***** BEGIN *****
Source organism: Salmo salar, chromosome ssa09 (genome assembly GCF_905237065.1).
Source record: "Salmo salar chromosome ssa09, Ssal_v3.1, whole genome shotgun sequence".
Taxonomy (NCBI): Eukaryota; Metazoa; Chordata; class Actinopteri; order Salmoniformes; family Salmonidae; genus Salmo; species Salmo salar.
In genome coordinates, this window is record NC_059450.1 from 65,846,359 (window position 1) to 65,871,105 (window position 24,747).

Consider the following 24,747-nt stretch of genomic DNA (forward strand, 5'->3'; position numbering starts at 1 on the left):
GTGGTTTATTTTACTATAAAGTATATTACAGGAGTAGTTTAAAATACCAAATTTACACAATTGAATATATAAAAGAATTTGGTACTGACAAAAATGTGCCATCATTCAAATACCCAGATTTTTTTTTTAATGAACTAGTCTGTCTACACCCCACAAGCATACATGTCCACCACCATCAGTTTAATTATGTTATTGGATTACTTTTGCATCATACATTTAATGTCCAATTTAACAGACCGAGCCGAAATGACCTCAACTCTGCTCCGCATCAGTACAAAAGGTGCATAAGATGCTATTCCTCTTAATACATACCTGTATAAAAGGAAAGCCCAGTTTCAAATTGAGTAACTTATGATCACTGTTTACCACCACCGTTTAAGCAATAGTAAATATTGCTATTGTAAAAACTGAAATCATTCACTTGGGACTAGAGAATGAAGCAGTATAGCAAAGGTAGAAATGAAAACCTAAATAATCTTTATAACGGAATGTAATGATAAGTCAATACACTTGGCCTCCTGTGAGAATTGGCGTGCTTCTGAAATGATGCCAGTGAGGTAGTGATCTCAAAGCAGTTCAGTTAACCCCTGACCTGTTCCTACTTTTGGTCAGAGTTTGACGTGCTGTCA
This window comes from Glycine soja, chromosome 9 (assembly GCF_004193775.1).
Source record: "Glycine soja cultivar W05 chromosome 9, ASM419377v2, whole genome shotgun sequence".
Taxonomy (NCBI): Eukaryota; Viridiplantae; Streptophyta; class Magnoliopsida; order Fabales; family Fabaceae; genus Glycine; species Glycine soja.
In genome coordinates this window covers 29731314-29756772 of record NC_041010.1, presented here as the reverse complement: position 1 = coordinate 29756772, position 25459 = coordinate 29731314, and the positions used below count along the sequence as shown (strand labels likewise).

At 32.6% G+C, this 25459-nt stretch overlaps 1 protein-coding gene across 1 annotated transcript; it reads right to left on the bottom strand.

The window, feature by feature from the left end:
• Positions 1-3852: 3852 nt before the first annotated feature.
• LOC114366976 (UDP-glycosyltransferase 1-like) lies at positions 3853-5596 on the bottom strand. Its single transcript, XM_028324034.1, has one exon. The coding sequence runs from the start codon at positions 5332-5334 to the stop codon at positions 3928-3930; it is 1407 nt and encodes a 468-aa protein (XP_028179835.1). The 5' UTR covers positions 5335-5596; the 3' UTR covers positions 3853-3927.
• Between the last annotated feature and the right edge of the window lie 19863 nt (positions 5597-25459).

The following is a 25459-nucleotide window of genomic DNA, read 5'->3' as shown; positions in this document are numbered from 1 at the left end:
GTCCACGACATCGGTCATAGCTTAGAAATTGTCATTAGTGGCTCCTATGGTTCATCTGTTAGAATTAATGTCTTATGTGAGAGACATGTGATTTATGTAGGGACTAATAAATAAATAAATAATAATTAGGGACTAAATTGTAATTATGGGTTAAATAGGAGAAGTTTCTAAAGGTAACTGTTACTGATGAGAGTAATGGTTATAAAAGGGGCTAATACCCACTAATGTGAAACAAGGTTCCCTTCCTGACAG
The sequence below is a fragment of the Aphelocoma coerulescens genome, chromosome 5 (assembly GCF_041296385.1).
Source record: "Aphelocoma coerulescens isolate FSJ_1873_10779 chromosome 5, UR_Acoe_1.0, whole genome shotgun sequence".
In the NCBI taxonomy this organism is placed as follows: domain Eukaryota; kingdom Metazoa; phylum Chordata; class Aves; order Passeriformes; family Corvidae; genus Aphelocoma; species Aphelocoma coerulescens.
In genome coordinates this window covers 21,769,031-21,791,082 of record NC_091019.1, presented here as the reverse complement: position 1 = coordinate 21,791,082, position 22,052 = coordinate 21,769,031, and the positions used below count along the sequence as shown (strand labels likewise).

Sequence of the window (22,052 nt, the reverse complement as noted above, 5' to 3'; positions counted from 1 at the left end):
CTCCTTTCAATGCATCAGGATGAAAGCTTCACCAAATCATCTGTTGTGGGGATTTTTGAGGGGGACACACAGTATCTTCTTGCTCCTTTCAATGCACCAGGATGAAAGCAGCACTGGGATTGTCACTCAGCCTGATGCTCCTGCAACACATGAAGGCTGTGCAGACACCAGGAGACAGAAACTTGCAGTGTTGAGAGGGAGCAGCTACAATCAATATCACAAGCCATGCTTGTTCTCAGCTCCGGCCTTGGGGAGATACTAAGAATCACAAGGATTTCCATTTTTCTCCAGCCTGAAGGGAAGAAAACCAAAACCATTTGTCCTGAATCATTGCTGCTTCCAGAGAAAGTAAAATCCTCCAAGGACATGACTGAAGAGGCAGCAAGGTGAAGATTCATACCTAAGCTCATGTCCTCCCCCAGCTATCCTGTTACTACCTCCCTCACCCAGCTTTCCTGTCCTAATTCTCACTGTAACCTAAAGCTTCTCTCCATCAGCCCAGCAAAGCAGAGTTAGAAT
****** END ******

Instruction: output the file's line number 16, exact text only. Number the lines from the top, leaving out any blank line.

The following is a 25459-nucleotide window of genomic DNA, read 5'->3' as shown; positions in this document are numbered from 1 at the left end: